One of the most important things I learned from The Perennial Philosophy was that it was possible to hold the view that all religions have a common core, without falling into the trap of saying that ‘all religions are the same’ or ‘one religion is as good as another’. All religions are manifestly not the same, nor are religions of equal value. The differences even among religions which share a history and which have scriptures in common – like Judaism, Christianity and Islam for example – are numerous and significant, and the differences between these monotheistic religions and the polytheistic creeds of Hinduism, or atheistic Buddhism cannot be overlooked as simple cultural or historical accidents, and at some level are virtually irreconcilable. What’s more, some religious systems are positively harmful. For example, there are aspects of ‘born again Christianity’ in its numerous manifestations which leave me cold, and the militant wing of Islam is proving itself to be a very real threat to our western liberal values. But secular belief systems which do not take account of the perennial philosophy, which treat people as cosmic accidents and not as manifestations of the divine, are equally dangerous, as the 20th century’s litany of failed Utopias graphically and tragically demonstrates.
The mystics of all religions teach that the soul, the divine part of the human being, longs for God, longs to be reunited with the ground and source of its being. In the words of Psalm 42:
As the deer longs for flowing streams,
so my soul longs for you, O God
My soul thirsts for God, for the living God.
When shall I come and behold the face of God?
This mystical vision, presented by the Psalmist in Jewish categories of thought, is expressed differently by the different faith systems. ‘What God is, you are’, say the Hindus, and until you realise this, and until you take steps to reconnect yourself with the God whose nature you share, you will be constantly aware of a profound lack in your life, which no amount of money, worldly success, worldly power or sensual gratification can possibly satisfy. As St. Augustine puts it, ‘You have made us for thyself, and our hearts are restless till they rest in thee.’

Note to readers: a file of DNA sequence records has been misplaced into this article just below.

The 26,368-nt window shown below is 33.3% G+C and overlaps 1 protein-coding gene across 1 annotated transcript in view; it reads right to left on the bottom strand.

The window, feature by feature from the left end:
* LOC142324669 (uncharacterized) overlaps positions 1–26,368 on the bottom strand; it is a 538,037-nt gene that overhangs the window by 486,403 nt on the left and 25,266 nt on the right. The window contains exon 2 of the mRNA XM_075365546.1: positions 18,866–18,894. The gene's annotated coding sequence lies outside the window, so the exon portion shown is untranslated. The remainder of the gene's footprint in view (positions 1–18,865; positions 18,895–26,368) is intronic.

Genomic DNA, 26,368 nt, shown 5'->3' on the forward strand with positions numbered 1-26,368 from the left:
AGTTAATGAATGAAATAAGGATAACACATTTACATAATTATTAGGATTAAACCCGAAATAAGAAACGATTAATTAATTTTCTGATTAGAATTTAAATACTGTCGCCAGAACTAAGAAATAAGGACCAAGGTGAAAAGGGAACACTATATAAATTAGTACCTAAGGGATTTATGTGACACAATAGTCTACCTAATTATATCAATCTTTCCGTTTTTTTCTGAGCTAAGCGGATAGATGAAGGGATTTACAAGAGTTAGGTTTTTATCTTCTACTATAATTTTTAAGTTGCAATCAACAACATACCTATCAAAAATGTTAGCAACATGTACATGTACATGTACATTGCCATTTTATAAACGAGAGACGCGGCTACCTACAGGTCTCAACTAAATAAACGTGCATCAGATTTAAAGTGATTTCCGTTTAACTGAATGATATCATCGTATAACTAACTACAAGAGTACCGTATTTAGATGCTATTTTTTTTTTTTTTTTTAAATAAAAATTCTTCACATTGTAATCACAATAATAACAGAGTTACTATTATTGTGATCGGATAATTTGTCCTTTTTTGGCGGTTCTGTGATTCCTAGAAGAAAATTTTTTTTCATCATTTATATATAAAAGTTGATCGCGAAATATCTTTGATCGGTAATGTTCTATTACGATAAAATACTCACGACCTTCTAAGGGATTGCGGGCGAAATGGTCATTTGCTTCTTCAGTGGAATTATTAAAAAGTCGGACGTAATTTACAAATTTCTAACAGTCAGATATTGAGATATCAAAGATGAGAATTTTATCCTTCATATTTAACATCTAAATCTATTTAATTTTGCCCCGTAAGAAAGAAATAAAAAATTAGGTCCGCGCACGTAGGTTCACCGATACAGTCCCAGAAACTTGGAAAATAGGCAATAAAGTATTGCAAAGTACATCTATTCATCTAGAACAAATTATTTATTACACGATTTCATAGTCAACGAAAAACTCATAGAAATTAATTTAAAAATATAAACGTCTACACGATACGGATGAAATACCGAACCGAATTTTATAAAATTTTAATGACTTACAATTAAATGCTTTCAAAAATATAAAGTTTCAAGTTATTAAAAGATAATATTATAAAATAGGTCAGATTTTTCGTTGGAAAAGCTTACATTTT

This is what Jesus was referring to when he said, ‘Seek first the kingdom of God and everything else will be added unto you’. The kingdom of God is not some earthly Utopia built up on our behalf by enlightened churchmen or liberal politicians. Nor is it, as many would hold, a system of government set up by some divine saviour or other. It is not an external thing at all. ‘The kingdom of God is within you,’ we read in the Gospel of Luke, and until we acknowledge this and accept that within each human being, even the most wretched, God resides then we are doomed to personal unhappiness and collective mayhem.
This, of course, is just the opposite of what we are told by our political leaders. We have been schooled to believe that our welfare is entirely dependent upon having and owning and that the world’s problems will only be solved when all can have and own alike. ‘A chicken in every pot and a car in every garage’ was reputedly the campaign slogan of J. Edgar Hoover in 1928, and expresses the optimistic vision of an end to poverty. But what happens when we have two chickens in every pot and two cars in every garage and we are still unhappy, craving even more?
Reading Huxley I realised that religion has to go beyond politics. Politics are important and we need to get involved, but politics are not enough. This was a crucial insight for me in 1997 because I had come into Unitarianism principally because of its liberal political agenda and its seeming lack of emphasis on specifically ‘religious’ matters, but I was becoming increasingly disillusioned by it. I was asking myself a number of questions about the role of the minister. Was it my job just to comment on the political situation? Was I supposed to lead the congregation in campaigns to ameliorate the living conditions of people who were living reasonably well anyway, but who were still dissatisfied? Why, regardless of what we seem to be doing, are the world’s problems getting worse? Why, in a world of plenty, are millions starving? Why are successful millionaires in rehab? Why, as I walk along the busy, relatively prosperous streets of Dublin or of my home town of Pontefract, do I (in the words of William Blake) ‘mark in every face I meet/ marks of weakness, marks of woe?’ Is the solution to be found in changing the political system? Would socialism change things? Maybe, but if the experiences of Eastern Europe were anything to go by, not sufficiently to make a real difference.